This weekend, in a bout of spring cleaning, I attacked the living room with a wild abandon, taking bric-a-brac and hastily displayed household items, like candles, off shelves to dust. I tossed books onto the dining table and unwound picture frames from tediously placed arrangements.
When I looked up to survey my handiwork, I experienced how wonderful a little white space (or taupe, in this case) can be in a room. Carefully, I replaced a few items, leaving a pile of less-worthy pieces to be dealt with by garage sale. The effect was a relaxing, accomplished feeling.
You see, there's something powerful about the art of editing. Not just in writing, but in life. Your resume's too full? Edit. Your career lacks focus? Edit. Your routine's too chaotic? Edit.
The First Draft
But here's the thing. about editing.
First, to edit, you have to have something to work with. In fact, writing experts say your first draft should be a closed-door process, a go-with-your-gut idea dump. Because there's a time for creating phrases you can't bear to part with and a time for throwing caution to the wind. And there's a certain flow, a rhythm you can find, when you follow the cadence of your thoughts or dreams to their natural or wildly unpredictable conclusion.
Without a first draft you don't have much to work with, and expecting the first thing you try to be exactly what you want to accomplish is a recipe for disappointment, if not disaster.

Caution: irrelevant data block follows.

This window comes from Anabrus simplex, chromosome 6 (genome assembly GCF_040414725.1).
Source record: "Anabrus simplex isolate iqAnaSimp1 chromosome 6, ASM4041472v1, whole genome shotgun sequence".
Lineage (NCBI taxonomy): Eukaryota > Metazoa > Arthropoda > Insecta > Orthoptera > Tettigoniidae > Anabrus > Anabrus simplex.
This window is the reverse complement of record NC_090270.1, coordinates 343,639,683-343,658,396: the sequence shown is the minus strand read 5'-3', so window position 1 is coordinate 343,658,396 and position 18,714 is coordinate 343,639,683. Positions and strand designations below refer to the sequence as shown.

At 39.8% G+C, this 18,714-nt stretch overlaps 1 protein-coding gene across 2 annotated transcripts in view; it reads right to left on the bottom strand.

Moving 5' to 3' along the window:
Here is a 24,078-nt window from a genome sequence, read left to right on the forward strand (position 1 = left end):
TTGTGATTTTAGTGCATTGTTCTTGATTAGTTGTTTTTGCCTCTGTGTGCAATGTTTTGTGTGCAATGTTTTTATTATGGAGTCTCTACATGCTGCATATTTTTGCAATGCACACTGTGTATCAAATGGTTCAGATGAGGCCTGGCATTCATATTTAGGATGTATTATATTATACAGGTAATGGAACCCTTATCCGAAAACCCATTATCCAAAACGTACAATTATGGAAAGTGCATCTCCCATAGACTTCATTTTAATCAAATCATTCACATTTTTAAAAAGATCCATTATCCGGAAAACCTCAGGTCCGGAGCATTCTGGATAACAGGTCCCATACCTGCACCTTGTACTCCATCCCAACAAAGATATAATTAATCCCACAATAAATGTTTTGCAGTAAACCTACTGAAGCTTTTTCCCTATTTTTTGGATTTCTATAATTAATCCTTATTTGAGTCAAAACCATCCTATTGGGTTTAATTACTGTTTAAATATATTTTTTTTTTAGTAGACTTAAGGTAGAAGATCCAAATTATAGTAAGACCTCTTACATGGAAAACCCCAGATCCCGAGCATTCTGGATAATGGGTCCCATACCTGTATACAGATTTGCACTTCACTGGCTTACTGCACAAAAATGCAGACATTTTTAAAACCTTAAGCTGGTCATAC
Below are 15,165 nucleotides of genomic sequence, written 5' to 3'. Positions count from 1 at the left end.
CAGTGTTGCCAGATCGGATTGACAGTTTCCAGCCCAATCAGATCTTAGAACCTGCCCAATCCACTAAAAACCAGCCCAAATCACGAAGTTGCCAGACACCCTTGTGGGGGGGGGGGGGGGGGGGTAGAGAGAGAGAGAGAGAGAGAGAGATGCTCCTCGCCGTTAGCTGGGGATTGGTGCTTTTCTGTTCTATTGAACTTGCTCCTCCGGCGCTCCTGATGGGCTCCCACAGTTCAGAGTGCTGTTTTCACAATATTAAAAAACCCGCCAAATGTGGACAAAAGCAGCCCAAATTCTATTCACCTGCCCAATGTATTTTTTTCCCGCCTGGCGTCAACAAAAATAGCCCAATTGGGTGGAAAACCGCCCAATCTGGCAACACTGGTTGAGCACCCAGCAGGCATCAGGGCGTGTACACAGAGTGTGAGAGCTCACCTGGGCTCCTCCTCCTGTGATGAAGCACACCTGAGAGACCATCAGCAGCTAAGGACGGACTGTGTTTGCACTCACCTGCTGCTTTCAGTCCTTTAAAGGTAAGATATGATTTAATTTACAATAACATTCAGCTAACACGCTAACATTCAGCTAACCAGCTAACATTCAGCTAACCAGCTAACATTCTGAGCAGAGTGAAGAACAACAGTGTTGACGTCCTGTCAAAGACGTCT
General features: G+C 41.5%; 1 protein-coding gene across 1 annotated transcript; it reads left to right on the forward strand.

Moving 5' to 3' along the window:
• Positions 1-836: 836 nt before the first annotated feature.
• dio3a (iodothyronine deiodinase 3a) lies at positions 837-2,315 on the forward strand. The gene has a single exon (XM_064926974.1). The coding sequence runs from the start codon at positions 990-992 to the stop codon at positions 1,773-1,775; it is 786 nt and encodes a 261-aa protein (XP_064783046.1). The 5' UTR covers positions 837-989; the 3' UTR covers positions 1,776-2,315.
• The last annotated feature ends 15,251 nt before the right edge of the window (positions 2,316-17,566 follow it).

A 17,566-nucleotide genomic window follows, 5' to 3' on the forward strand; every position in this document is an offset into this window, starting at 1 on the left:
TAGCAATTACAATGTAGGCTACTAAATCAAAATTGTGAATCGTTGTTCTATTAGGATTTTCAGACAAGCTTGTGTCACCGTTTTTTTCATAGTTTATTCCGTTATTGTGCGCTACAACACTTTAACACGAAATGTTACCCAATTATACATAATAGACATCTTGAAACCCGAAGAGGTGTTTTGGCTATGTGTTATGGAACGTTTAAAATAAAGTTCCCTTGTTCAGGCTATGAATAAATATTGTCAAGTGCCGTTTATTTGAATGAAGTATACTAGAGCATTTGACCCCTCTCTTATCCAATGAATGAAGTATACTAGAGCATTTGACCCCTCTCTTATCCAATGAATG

The pressure to perform perfectly the first go-around creates a paralysis of progress, where you get so stuck inside your own head, you lose track of the idea you had to begin with, and along with it, the confidence to act.
Life is full of this. Grappling for direction, after all, comes in stages.
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The Power of Editing
To be, or not to be, or to think about being? Just doesn't have the same ring, does it?
But here's the thing about editing: it requires certain sacrifice, a discipline not many of us are naturally drawn to. And, perhaps the most difficult task, even for the most accomplished editor, is editing yourself.
Sure, there are tricks: Take your first draft, and cut at least 20%.
But even that doesn't always go as planned.
The key is to avoid just deleting haphazardly under the guise of simplification. Taking whole days out of your planner at random or trashing an entire chapter on a whim doesn't add order, it creates more chaos.
Likewise, editing isn't a skill of pure subtraction. Great editing may also involve restructuring, revising, reinterpreting, or even adding the proper phrase to bring more meaning into the piece.
A Work in Progress
Too often, we fail to realize our lives are open for editing as we go. Sure, you've only got one life, but why assume you have to have everything exactly right the first time?